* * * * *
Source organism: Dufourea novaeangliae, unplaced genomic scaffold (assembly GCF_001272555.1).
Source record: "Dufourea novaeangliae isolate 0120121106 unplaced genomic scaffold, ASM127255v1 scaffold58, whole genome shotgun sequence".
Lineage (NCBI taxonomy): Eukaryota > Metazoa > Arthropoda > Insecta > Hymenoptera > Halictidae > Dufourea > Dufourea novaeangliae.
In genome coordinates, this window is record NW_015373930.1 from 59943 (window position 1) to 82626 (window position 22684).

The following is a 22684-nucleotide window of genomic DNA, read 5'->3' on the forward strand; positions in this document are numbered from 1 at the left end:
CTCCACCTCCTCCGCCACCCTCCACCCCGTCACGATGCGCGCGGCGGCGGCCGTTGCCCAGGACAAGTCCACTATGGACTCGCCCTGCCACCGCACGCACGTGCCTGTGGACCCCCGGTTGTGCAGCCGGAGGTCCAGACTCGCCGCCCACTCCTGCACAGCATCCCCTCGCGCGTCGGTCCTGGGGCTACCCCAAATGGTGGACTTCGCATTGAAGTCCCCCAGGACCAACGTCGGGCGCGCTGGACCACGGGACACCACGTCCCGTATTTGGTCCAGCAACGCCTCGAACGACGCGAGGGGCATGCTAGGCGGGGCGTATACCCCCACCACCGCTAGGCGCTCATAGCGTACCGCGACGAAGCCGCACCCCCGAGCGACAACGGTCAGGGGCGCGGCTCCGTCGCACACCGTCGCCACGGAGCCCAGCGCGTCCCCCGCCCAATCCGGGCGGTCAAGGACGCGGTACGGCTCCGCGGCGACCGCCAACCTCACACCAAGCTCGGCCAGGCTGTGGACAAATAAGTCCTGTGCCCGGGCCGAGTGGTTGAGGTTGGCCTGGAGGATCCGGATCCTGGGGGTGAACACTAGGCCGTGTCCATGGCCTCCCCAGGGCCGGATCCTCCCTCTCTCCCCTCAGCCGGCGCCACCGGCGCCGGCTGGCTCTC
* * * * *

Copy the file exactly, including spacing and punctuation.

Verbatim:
Source organism: Dufourea novaeangliae, unplaced genomic scaffold (assembly GCF_001272555.1).
Source record: "Dufourea novaeangliae isolate 0120121106 unplaced genomic scaffold, ASM127255v1 scaffold58, whole genome shotgun sequence".
Lineage (NCBI taxonomy): Eukaryota > Metazoa > Arthropoda > Insecta > Hymenoptera > Halictidae > Dufourea > Dufourea novaeangliae.
In genome coordinates, this window is record NW_015373930.1 from 59943 (window position 1) to 82626 (window position 22684).

The following is a 22684-nucleotide window of genomic DNA, read 5'->3' on the forward strand; positions in this document are numbered from 1 at the left end:
CTCCACCTCCTCCGCCACCCTCCACCCCGTCACGATGCGCGCGGCGGCGGCCGTTGCCCAGGACAAGTCCACTATGGACTCGCCCTGCCACCGCACGCACGTGCCTGTGGACCCCCGGTTGTGCAGCCGGAGGTCCAGACTCGCCGCCCACTCCTGCACAGCATCCCCTCGCGCGTCGGTCCTGGGGCTACCCCAAATGGTGGACTTCGCATTGAAGTCCCCCAGGACCAACGTCGGGCGCGCTGGACCACGGGACACCACGTCCCGTATTTGGTCCAGCAACGCCTCGAACGACGCGAGGGGCATGCTAGGCGGGGCGTATACCCCCACCACCGCTAGGCGCTCATAGCGTACCGCGACGAAGCCGCACCCCCGAGCGACAACGGTCAGGGGCGCGGCTCCGTCGCACACCGTCGCCACGGAGCCCAGCGCGTCCCCCGCCCAATCCGGGCGGTCAAGGACGCGGTACGGCTCCGCGGCGACCGCCAACCTCACACCAAGCTCGGCCAGGCTGTGGACAAATAAGTCCTGTGCCCGGGCCGAGTGGTTGAGGTTGGCCTGGAGGATCCGGATCCTGGGGGTGAACACTAGGCCGTGTCCATGGCCTCCCCAGGGCCGGATCCTCCCTCTCTCCCCTCAGCCGGCGCCACCGGCGCCGGCTGGCTCTC